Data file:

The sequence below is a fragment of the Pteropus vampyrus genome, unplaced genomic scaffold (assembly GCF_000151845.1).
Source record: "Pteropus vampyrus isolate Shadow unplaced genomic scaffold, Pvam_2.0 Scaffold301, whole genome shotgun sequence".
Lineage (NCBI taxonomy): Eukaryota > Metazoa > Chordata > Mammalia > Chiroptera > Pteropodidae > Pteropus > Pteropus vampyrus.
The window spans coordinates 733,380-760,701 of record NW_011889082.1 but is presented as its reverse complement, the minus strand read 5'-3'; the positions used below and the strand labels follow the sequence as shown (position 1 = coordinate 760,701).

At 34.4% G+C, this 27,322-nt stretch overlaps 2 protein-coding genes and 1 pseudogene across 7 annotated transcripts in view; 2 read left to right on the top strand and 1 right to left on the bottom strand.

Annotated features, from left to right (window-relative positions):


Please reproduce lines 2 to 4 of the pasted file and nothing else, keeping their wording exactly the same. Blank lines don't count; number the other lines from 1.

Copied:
Source record: "Pteropus vampyrus isolate Shadow unplaced genomic scaffold, Pvam_2.0 Scaffold301, whole genome shotgun sequence".
Lineage (NCBI taxonomy): Eukaryota > Metazoa > Chordata > Mammalia > Chiroptera > Pteropodidae > Pteropus > Pteropus vampyrus.
The window spans coordinates 733,380-760,701 of record NW_011889082.1 but is presented as its reverse complement, the minus strand read 5'-3'; the positions used below and the strand labels follow the sequence as shown (position 1 = coordinate 760,701).